A potentially important development: is the improving job market helping to stabilize the labor force?

August 1st, 2014 at 12:00 pm

Over at PostEverything, with nice pictures.

The piece, which builds off the fact that the formerly tanking labor force participation rate has been fairly stable now since last August, ends with a sports analogy:

Simply put — and because who can resist a econo-sports analogy — we’ll put more growth points on the scoreboard because more people have come in from the sidelines to contribute to the game.

The idea is that if greater labor demand pulls people into the labor market who are currently sitting out, that will boost GDP growth, which is roughly the sum of productivity growth plus labor force growth.

But I fear the analogy may be a bit off. What game allows you to keep sending people in such that as your team grows in numbers, it can score more points than your outnumbered opponent? Imagine a basketball game where you could just keep sending in players off the bench without pulling anyone out. That sounds a bit more like war than sport. Still, you get the point…

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2 comments in reply to "A potentially important development: is the improving job market helping to stabilize the labor force?"

  1. Fred Donaldson says:

    You were not a panel pundit this morning on the jobs report on CNBC, but I watched anyway, especially interested in the comments of Proctor and Gamble’s CFO.

    He was asked if he had any problems finding qualified employees in America for his company. He said the company has no problem hiring excellent employees, and that they post 3,000 jobs a year and get one MILLION applications.

    An hour later someone said he was astonished at 3,000 jobs and one million job seekers, but another person on the panel said that P & G was global , intimating this million didn’t represent America’s abundance of skilled workers. Of course, that ignored the original question and answer – qualified workers in America.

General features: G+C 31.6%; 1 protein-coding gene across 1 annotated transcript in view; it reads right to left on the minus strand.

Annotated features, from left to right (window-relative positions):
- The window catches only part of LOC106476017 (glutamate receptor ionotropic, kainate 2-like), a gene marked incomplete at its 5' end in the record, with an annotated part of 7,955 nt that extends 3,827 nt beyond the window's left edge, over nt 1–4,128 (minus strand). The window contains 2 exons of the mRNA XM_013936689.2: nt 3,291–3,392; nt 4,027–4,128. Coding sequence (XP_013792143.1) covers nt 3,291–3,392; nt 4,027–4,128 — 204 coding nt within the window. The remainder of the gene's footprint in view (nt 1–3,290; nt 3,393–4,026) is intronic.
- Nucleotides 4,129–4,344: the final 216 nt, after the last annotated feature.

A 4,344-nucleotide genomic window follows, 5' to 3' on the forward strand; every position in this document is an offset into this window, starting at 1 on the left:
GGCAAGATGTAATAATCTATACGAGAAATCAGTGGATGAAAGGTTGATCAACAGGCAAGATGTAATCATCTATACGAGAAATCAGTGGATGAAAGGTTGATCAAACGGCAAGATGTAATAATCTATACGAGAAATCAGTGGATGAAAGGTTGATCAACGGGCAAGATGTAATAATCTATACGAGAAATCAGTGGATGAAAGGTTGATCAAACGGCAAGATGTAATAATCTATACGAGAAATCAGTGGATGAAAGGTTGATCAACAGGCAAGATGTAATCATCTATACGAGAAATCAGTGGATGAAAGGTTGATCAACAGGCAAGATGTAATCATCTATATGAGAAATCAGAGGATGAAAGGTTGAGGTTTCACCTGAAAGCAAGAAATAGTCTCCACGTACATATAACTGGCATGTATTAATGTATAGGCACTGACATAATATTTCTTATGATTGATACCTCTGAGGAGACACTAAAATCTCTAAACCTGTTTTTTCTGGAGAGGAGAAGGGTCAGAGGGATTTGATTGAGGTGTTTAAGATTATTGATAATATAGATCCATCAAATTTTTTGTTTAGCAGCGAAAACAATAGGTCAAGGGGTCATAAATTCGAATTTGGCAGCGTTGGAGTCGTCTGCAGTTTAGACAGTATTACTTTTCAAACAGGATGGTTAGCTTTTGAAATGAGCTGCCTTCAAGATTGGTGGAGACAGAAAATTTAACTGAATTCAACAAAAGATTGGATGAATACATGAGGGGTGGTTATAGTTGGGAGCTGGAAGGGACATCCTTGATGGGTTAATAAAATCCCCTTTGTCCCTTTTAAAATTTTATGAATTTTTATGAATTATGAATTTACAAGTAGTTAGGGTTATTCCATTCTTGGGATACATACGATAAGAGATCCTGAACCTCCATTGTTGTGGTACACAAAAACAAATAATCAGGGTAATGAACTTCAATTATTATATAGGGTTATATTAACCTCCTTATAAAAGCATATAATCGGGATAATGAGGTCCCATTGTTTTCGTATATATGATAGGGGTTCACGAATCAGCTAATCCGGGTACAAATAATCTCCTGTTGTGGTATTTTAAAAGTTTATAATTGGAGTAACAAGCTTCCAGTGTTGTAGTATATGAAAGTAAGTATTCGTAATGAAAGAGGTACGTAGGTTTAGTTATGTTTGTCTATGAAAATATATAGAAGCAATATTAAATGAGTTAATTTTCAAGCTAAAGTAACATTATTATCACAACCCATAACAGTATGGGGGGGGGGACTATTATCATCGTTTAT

Fashionable arguments for more job training and education campaigns ignore the fact that there are not a smidgen near enough jobs for all levels of talented unemployed, but obvious facts are quickly dismissed by economists and politicians who blindly follow blanket ideology.

    P.S. I always wince at the argument that we have a shortage of engineers (for example) in this country, recalling the efforts of a friend, several years ago, who was valedictorian of his HS class of nearly 1,000, SAT of 1600 on the 1600 scale, graduate with honors in engineering at CMU, but still struggled for six months to get any job at any salary as an engineer. Talk about the brightest and the best. Then, explain why we need hundreds of thousands of tech visas, if not just to lower salaries and create an employer-absolutely-dominated workforce that tells you to volunteer to labor another four or six hours a day with the hidden threat of no job and no right to stay in this country.

    P.P.S. I will not close with my usual “$15 and 40 hours or Fight” for the sake of brevity.


    • smith says:

      The bargain struck by Democrats and Republicans was we’ll give Democrats more potential voters in the long run, if we get a vastly increased pool of cheap and legal immigrant labor, low and high skills, now. This helps 10 million undocumented immigrants who would no longer face deportation, but of course can’t vote (some percentage would eventually after 10 years). It helps businesses looking to cut average wages and sustain the erstwhile mysterious stagnant wage plateau of the college educated. It prevents losses too, the Republicans from losing more of the 1st and 2nd generation immigrant community’s vote, the Democrats from losing significant business support, their money more important than actual workers to protect incumbency. (organized labor also had narrow selfish interests for lending support)

      The progressive answer is to scrap the current bill and support the immigration of free labor, no employer sponsorship required, give everyone the ability to speak up for their rights, bargain for wages and working conditions, switch jobs, collect unemployment, organize drives for collective bargaining, strike, not face physical arrest for deportation if dismissed, be free not to work. There are other distasteful aspects of the current bill, but the restrictions that create a vast expansion of a two tiered labor system is the most pernicious.
      It’s also counterproductive to target domestic tech and science workers and researchers, even if they average 80,000 a year.


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